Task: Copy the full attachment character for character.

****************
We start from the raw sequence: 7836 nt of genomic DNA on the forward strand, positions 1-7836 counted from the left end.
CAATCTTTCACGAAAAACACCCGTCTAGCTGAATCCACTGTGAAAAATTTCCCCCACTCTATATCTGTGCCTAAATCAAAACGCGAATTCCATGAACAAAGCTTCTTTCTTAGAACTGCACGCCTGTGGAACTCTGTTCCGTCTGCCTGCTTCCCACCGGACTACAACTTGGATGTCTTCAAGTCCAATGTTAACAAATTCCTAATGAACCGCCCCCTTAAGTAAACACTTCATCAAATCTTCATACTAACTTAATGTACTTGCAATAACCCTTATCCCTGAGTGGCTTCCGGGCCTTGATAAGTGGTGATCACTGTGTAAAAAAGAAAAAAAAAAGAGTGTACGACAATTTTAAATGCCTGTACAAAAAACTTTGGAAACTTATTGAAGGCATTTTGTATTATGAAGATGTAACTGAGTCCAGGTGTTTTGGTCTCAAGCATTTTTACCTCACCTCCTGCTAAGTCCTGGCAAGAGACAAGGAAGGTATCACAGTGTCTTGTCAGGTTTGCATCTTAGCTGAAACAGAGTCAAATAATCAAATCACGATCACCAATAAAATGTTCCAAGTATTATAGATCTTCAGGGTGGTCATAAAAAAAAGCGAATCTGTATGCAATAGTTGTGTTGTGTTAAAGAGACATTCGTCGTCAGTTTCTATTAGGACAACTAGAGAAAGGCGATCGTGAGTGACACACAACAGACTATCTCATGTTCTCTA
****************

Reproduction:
We start from the raw sequence: 7836 nt of genomic DNA on the forward strand, positions 1-7836 counted from the left end.
CAATCTTTCACGAAAAACACCCGTCTAGCTGAATCCACTGTGAAAAATTTCCCCCACTCTATATCTGTGCCTAAATCAAAACGCGAATTCCATGAACAAAGCTTCTTTCTTAGAACTGCACGCCTGTGGAACTCTGTTCCGTCTGCCTGCTTCCCACCGGACTACAACTTGGATGTCTTCAAGTCCAATGTTAACAAATTCCTAATGAACCGCCCCCTTAAGTAAACACTTCATCAAATCTTCATACTAACTTAATGTACTTGCAATAACCCTTATCCCTGAGTGGCTTCCGGGCCTTGATAAGTGGTGATCACTGTGTAAAAAAGAAAAAAAAAAGAGTGTACGACAATTTTAAATGCCTGTACAAAAAACTTTGGAAACTTATTGAAGGCATTTTGTATTATGAAGATGTAACTGAGTCCAGGTGTTTTGGTCTCAAGCATTTTTACCTCACCTCCTGCTAAGTCCTGGCAAGAGACAAGGAAGGTATCACAGTGTCTTGTCAGGTTTGCATCTTAGCTGAAACAGAGTCAAATAATCAAATCACGATCACCAATAAAATGTTCCAAGTATTATAGATCTTCAGGGTGGTCATAAAAAAAAGCGAATCTGTATGCAATAGTTGTGTTGTGTTAAAGAGACATTCGTCGTCAGTTTCTATTAGGACAACTAGAGAAAGGCGATCGTGAGTGACACACAACAGACTATCTCATGTTCTCTA